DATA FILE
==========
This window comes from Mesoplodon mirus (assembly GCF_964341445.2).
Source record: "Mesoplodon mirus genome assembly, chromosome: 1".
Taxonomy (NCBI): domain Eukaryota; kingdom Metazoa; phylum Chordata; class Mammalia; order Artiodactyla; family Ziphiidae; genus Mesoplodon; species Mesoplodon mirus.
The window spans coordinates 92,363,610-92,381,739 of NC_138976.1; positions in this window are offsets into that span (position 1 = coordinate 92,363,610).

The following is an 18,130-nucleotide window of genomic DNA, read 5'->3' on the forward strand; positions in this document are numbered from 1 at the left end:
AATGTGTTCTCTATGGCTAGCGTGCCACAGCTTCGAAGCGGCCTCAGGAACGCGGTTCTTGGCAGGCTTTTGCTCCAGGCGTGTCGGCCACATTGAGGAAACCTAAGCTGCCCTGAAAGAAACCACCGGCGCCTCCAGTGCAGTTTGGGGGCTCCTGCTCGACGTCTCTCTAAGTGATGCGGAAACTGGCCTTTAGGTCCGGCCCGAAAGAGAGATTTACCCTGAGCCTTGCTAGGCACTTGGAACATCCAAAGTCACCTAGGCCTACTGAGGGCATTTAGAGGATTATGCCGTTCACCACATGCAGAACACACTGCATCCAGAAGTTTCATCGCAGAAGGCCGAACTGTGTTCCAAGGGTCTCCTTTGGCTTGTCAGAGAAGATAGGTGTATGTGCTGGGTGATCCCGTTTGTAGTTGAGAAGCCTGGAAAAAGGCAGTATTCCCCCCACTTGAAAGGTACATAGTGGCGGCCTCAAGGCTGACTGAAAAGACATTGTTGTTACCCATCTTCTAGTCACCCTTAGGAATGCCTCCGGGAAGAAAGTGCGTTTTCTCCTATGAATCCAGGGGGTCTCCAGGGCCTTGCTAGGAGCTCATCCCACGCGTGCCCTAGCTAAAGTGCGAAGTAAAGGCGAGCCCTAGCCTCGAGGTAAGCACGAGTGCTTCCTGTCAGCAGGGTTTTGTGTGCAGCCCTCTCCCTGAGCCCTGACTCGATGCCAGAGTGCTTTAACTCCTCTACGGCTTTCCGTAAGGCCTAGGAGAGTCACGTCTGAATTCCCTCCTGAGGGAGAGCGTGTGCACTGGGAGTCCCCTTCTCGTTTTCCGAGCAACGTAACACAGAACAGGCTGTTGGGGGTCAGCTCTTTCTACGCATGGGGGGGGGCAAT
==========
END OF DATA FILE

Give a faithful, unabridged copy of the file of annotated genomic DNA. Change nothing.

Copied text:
This window comes from Mesoplodon mirus (assembly GCF_964341445.2).
Source record: "Mesoplodon mirus genome assembly, chromosome: 1".
Taxonomy (NCBI): domain Eukaryota; kingdom Metazoa; phylum Chordata; class Mammalia; order Artiodactyla; family Ziphiidae; genus Mesoplodon; species Mesoplodon mirus.
The window spans coordinates 92,363,610-92,381,739 of NC_138976.1; positions in this window are offsets into that span (position 1 = coordinate 92,363,610).

The following is an 18,130-nucleotide window of genomic DNA, read 5'->3' on the forward strand; positions in this document are numbered from 1 at the left end:
AATGTGTTCTCTATGGCTAGCGTGCCACAGCTTCGAAGCGGCCTCAGGAACGCGGTTCTTGGCAGGCTTTTGCTCCAGGCGTGTCGGCCACATTGAGGAAACCTAAGCTGCCCTGAAAGAAACCACCGGCGCCTCCAGTGCAGTTTGGGGGCTCCTGCTCGACGTCTCTCTAAGTGATGCGGAAACTGGCCTTTAGGTCCGGCCCGAAAGAGAGATTTACCCTGAGCCTTGCTAGGCACTTGGAACATCCAAAGTCACCTAGGCCTACTGAGGGCATTTAGAGGATTATGCCGTTCACCACATGCAGAACACACTGCATCCAGAAGTTTCATCGCAGAAGGCCGAACTGTGTTCCAAGGGTCTCCTTTGGCTTGTCAGAGAAGATAGGTGTATGTGCTGGGTGATCCCGTTTGTAGTTGAGAAGCCTGGAAAAAGGCAGTATTCCCCCCACTTGAAAGGTACATAGTGGCGGCCTCAAGGCTGACTGAAAAGACATTGTTGTTACCCATCTTCTAGTCACCCTTAGGAATGCCTCCGGGAAGAAAGTGCGTTTTCTCCTATGAATCCAGGGGGTCTCCAGGGCCTTGCTAGGAGCTCATCCCACGCGTGCCCTAGCTAAAGTGCGAAGTAAAGGCGAGCCCTAGCCTCGAGGTAAGCACGAGTGCTTCCTGTCAGCAGGGTTTTGTGTGCAGCCCTCTCCCTGAGCCCTGACTCGATGCCAGAGTGCTTTAACTCCTCTACGGCTTTCCGTAAGGCCTAGGAGAGTCACGTCTGAATTCCCTCCTGAGGGAGAGCGTGTGCACTGGGAGTCCCCTTCTCGTTTTCCGAGCAACGTAACACAGAACAGGCTGTTGGGGGTCAGCTCTTTCTACGCATGGGGGGGGGCAAT